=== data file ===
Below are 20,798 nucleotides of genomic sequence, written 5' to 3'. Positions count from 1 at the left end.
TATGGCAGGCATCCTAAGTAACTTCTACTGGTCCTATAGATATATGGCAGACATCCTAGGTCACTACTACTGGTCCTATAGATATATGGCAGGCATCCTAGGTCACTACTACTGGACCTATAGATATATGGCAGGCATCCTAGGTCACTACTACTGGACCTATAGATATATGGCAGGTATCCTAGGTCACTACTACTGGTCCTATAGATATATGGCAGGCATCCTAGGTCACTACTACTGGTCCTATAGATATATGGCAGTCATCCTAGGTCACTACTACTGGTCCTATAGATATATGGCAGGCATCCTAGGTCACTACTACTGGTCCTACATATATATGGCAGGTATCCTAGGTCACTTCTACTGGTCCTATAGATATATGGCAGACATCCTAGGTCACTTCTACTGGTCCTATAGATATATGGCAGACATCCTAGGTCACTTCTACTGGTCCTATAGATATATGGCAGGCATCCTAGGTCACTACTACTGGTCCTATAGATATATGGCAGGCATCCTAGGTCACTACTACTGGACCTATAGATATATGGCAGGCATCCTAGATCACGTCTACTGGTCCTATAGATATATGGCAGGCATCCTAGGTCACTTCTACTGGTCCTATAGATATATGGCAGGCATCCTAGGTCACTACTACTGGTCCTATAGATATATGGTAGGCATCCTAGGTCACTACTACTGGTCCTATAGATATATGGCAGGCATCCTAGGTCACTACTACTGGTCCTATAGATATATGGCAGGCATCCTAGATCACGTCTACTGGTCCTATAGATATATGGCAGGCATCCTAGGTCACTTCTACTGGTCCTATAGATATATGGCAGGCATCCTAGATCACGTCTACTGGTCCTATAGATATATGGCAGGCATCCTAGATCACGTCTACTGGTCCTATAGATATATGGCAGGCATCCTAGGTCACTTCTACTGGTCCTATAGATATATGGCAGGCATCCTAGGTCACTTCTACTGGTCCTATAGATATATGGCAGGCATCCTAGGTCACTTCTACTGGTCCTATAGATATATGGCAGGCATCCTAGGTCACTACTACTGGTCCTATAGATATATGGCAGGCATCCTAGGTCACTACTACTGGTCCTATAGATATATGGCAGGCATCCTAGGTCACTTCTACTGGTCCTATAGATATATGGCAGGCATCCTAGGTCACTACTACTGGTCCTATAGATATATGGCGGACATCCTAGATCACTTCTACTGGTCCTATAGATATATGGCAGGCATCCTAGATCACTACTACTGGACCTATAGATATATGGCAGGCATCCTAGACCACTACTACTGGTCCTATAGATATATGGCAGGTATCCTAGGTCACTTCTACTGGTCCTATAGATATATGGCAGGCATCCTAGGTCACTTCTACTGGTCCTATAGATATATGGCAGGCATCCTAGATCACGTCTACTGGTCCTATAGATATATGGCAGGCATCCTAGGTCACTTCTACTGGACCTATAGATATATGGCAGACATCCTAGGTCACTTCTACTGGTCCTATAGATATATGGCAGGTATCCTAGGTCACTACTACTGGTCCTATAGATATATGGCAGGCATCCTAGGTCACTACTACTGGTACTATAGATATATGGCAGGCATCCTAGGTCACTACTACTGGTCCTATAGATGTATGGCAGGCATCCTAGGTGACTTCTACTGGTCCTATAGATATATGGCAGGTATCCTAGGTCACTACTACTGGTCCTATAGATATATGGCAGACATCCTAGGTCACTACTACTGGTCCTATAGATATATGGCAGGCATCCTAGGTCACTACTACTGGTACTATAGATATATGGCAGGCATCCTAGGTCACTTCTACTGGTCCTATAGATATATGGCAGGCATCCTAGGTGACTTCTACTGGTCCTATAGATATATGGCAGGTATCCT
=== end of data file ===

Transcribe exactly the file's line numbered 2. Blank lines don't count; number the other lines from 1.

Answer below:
TATGGCAGGCATCCTAAGTAACTTCTACTGGTCCTATAGATATATGGCAGACATCCTAGGTCACTACTACTGGTCCTATAGATATATGGCAGGCATCCTAGGTCACTACTACTGGACCTATAGATATATGGCAGGCATCCTAGGTCACTACTACTGGACCTATAGATATATGGCAGGTATCCTAGGTCACTACTACTGGTCCTATAGATATATGGCAGGCATCCTAGGTCACTACTACTGGTCCTATAGATATATGGCAGTCATCCTAGGTCACTACTACTGGTCCTATAGATATATGGCAGGCATCCTAGGTCACTACTACTGGTCCTACATATATATGGCAGGTATCCTAGGTCACTTCTACTGGTCCTATAGATATATGGCAGACATCCTAGGTCACTTCTACTGGTCCTATAGATATATGGCAGACATCCTAGGTCACTTCTACTGGTCCTATAGATATATGGCAGGCATCCTAGGTCACTACTACTGGTCCTATAGATATATGGCAGGCATCCTAGGTCACTACTACTGGACCTATAGATATATGGCAGGCATCCTAGATCACGTCTACTGGTCCTATAGATATATGGCAGGCATCCTAGGTCACTTCTACTGGTCCTATAGATATATGGCAGGCATCCTAGGTCACTACTACTGGTCCTATAGATATATGGTAGGCATCCTAGGTCACTACTACTGGTCCTATAGATATATGGCAGGCATCCTAGGTCACTACTACTGGTCCTATAGATATATGGCAGGCATCCTAGATCACGTCTACTGGTCCTATAGATATATGGCAGGCATCCTAGGTCACTTCTACTGGTCCTATAGATATATGGCAGGCATCCTAGATCACGTCTACTGGTCCTATAGATATATGGCAGGCATCCTAGATCACGTCTACTGGTCCTATAGATATATGGCAGGCATCCTAGGTCACTTCTACTGGTCCTATAGATATATGGCAGGCATCCTAGGTCACTTCTACTGGTCCTATAGATATATGGCAGGCATCCTAGGTCACTTCTACTGGTCCTATAGATATATGGCAGGCATCCTAGGTCACTACTACTGGTCCTATAGATATATGGCAGGCATCCTAGGTCACTACTACTGGTCCTATAGATATATGGCAGGCATCCTAGGTCACTTCTACTGGTCCTATAGATATATGGCAGGCATCCTAGGTCACTACTACTGGTCCTATAGATATATGGCGGACATCCTAGATCACTTCTACTGGTCCTATAGATATATGGCAGGCATCCTAGATCACTACTACTGGACCTATAGATATATGGCAGGCATCCTAGACCACTACTACTGGTCCTATAGATATATGGCAGGTATCCTAGGTCACTTCTACTGGTCCTATAGATATATGGCAGGCATCCTAGGTCACTTCTACTGGTCCTATAGATATATGGCAGGCATCCTAGATCACGTCTACTGGTCCTATAGATATATGGCAGGCATCCTAGGTCACTTCTACTGGACCTATAGATATATGGCAGACATCCTAGGTCACTTCTACTGGTCCTATAGATATATGGCAGGTATCCTAGGTCACTACTACTGGTCCTATAGATATATGGCAGGCATCCTAGGTCACTACTACTGGTACTATAGATATATGGCAGGCATCCTAGGTCACTACTACTGGTCCTATAGATGTATGGCAGGCATCCTAGGTGACTTCTACTGGTCCTATAGATATATGGCAGGTATCCTAGGTCACTACTACTGGTCCTATAGATATATGGCAGACATCCTAGGTCACTACTACTGGTCCTATAGATATATGGCAGGCATCCTAGGTCACTACTACTGGTACTATAGATATATGGCAGGCATCCTAGGTCACTTCTACTGGTCCTATAGATATATGGCAGGCATCCTAGGTGACTTCTACTGGTCCTATAGATATATGGCAGGTATCCT